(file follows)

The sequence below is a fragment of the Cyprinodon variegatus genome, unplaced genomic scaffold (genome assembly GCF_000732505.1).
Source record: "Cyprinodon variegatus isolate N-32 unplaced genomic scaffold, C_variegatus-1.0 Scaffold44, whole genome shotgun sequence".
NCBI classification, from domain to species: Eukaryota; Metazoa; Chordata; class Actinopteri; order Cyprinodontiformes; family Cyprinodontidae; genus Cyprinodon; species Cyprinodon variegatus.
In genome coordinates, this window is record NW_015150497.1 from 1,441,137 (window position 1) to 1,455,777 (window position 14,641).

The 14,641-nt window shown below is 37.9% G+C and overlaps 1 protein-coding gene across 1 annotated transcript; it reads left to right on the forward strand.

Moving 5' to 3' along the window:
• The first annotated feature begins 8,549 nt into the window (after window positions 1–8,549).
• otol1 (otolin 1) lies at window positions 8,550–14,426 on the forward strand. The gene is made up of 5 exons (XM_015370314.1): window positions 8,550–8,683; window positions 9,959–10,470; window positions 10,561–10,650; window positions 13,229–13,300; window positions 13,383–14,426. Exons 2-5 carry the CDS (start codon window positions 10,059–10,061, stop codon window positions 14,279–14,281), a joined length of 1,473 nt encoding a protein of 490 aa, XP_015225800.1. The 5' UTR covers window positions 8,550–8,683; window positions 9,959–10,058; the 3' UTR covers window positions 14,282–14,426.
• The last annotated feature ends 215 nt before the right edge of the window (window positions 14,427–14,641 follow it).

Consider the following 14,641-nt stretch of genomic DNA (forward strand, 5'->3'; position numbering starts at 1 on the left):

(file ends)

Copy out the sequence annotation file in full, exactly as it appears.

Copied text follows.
The sequence below is a fragment of the Cyprinodon variegatus genome, unplaced genomic scaffold (genome assembly GCF_000732505.1).
Source record: "Cyprinodon variegatus isolate N-32 unplaced genomic scaffold, C_variegatus-1.0 Scaffold44, whole genome shotgun sequence".
NCBI classification, from domain to species: Eukaryota; Metazoa; Chordata; class Actinopteri; order Cyprinodontiformes; family Cyprinodontidae; genus Cyprinodon; species Cyprinodon variegatus.
In genome coordinates, this window is record NW_015150497.1 from 1,441,137 (window position 1) to 1,455,777 (window position 14,641).

The 14,641-nt window shown below is 37.9% G+C and overlaps 1 protein-coding gene across 1 annotated transcript; it reads left to right on the forward strand.

Moving 5' to 3' along the window:
• The first annotated feature begins 8,549 nt into the window (after window positions 1–8,549).
• otol1 (otolin 1) lies at window positions 8,550–14,426 on the forward strand. The gene is made up of 5 exons (XM_015370314.1): window positions 8,550–8,683; window positions 9,959–10,470; window positions 10,561–10,650; window positions 13,229–13,300; window positions 13,383–14,426. Exons 2-5 carry the CDS (start codon window positions 10,059–10,061, stop codon window positions 14,279–14,281), a joined length of 1,473 nt encoding a protein of 490 aa, XP_015225800.1. The 5' UTR covers window positions 8,550–8,683; window positions 9,959–10,058; the 3' UTR covers window positions 14,282–14,426.
• The last annotated feature ends 215 nt before the right edge of the window (window positions 14,427–14,641 follow it).

Consider the following 14,641-nt stretch of genomic DNA (forward strand, 5'->3'; position numbering starts at 1 on the left):